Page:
I've recently come back from a trip to Dakar, Senegal, where I took part in the first ever Mozilla Tech Tour in French-speaking Africa. Describing the week I spent in Senegal as "intense" would be an understatement. Distilling everything i've seen, heard, discovered and observed during this trip would require one very long summary blog post and i'm hesitant to run the risk of scaring away the few loyal readers I have who have already braved my marathon Kenya blog post :) Rather, I'll give a simple summary and will delve in particular take-aways and observations in future blog posts (and of course encourage folks to read Mounir and Anthony’s updates as well).

The idea of the Mozilla Tech Tour in Senegal took root several months ago, when Sonny Piers, a fellow Mozillian based in Belgium, pointed me to a blog post written by a certain Mouhamadou Moustapha Camara, a Dakar-based freelance developer and passionate FOSS advocate. Camara's blog post eloquently talked about the importance of FOSS in Africa and how Dakar has become the tech hub of French-speaking Africa, attracting talented FOSS developers from across the region. While Firefox market share is generally high in this part of the world (>50% in Senegal), it remains relatively uncharted territory in terms of Mozilla community engagement, let alone developer engagement. Hence Senegal was the logical starting point in the region for Mozilla to engage with local community. I immediately got in touch with Camara and quickly realised I was speaking to someone very passionate about Mozilla’s mission and extremely keen to get involved in the project.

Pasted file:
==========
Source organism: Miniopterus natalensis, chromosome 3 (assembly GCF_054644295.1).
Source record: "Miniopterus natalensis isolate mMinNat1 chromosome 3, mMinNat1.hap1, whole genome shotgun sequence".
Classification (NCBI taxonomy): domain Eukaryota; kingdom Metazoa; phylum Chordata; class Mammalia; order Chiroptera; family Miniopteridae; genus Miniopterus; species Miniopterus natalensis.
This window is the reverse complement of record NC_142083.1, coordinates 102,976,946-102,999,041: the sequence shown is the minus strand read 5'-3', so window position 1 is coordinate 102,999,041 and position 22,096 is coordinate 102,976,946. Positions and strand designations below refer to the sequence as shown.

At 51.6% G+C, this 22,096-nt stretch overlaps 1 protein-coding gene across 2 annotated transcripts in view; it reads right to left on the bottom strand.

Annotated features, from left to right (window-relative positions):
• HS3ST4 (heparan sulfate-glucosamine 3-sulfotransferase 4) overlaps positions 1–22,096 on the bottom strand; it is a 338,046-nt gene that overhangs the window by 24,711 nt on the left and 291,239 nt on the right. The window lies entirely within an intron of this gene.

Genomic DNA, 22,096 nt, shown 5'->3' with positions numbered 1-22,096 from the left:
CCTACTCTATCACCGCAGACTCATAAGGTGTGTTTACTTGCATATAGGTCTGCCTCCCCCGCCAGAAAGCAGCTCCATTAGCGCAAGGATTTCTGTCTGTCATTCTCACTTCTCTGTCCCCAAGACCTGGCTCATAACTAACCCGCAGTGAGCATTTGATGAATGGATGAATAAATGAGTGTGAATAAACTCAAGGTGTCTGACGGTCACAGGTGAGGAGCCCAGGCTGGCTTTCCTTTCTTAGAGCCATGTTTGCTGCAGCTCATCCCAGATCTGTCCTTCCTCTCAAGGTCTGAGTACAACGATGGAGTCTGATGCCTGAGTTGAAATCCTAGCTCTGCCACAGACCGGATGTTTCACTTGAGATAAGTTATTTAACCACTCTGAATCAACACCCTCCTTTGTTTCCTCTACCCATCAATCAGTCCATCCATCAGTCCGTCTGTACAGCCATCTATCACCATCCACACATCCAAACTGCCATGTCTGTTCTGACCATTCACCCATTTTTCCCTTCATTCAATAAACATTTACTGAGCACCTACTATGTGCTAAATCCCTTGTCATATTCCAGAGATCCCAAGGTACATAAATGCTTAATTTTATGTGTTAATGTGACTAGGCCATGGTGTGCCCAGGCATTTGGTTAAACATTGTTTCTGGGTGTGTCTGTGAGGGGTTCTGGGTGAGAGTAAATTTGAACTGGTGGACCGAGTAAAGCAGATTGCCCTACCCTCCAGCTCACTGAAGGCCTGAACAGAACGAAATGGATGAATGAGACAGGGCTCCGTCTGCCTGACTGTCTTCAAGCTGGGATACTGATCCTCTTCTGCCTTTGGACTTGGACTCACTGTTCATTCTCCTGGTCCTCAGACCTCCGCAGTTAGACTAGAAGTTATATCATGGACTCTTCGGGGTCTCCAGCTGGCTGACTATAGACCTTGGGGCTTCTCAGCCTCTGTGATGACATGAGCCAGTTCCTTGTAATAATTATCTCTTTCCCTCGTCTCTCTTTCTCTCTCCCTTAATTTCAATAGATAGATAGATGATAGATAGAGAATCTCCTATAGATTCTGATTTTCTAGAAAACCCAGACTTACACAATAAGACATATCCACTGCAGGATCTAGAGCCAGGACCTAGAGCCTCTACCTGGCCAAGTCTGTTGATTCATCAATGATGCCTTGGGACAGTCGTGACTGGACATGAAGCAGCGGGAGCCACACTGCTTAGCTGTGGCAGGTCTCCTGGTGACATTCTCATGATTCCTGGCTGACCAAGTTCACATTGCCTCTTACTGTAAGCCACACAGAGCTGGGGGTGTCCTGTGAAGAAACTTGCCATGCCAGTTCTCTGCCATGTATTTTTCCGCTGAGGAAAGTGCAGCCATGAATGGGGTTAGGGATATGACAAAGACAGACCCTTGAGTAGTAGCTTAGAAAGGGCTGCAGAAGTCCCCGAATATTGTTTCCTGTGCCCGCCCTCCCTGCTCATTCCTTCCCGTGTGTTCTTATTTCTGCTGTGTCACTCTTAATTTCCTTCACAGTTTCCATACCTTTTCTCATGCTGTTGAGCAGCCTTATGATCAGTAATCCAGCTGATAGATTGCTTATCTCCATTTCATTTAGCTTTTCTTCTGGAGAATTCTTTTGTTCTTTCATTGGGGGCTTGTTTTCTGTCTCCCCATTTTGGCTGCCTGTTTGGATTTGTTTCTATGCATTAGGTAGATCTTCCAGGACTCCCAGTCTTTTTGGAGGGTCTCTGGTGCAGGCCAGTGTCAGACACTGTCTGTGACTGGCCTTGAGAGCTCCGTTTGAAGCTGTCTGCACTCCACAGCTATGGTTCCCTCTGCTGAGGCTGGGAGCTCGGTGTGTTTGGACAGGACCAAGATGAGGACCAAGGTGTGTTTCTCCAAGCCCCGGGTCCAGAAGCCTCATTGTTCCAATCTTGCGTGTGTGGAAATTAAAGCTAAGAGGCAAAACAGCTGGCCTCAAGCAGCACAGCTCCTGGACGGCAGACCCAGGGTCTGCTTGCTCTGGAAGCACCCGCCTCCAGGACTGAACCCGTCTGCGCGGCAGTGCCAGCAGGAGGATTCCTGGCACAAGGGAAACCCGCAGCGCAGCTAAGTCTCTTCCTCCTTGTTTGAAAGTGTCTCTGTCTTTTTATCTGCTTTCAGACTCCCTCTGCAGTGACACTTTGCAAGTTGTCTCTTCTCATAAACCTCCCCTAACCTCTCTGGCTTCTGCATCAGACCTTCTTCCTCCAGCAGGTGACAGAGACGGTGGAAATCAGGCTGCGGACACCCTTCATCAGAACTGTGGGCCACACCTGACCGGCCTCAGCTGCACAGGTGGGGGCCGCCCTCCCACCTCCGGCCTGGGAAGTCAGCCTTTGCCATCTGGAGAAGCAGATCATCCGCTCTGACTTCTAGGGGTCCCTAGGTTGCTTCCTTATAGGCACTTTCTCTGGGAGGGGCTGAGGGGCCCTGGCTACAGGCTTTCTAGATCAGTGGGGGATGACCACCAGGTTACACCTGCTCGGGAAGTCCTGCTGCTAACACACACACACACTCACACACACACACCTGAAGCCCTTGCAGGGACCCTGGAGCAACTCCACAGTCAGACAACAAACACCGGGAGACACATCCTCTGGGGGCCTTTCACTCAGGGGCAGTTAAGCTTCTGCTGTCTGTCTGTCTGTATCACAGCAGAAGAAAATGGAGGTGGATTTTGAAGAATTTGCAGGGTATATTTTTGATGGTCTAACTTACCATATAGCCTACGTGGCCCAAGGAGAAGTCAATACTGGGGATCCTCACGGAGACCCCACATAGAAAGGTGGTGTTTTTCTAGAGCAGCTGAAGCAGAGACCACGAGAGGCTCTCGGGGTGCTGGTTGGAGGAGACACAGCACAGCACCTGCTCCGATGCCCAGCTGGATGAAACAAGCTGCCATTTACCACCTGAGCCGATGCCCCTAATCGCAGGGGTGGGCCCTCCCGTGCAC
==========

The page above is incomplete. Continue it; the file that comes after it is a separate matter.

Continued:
Later, over some beers one evening with my fellow colleagues Mounir, Anthony, Vivien and Mozillian extraordinaire Claire Corgnou (who manages in her spare time Bonjour Mozilla among other things..), I floated the idea of organizing a series of presentations and workshops in different universities in Dakar. Everyone enthusiastically offered to help and we set up a wiki page, drafted a rough schedule and Camara started reaching out to universities. This was Mozilla magic at work: staff and volunteers brainstorming and collaborating together to help push the project forward in Senegal.

Soon, Camara had successfully secured 6 different technical universities in and around Dakar for us to present the Mozilla project and lead workshops around open web technologies. Camara also introduced us to Karim Sy, founder of Jokkolabs, a Dakar-based working space and 'action tank' that promotes open source and social enterprise. Karim and his amazing crew joined in on the effort and offered some logistical muscle both for the workshops , meetings with seasoned Senegalese technologists and last but not least, a memorable Firefox 4 party we decided to organize to close out our tour on a festive note.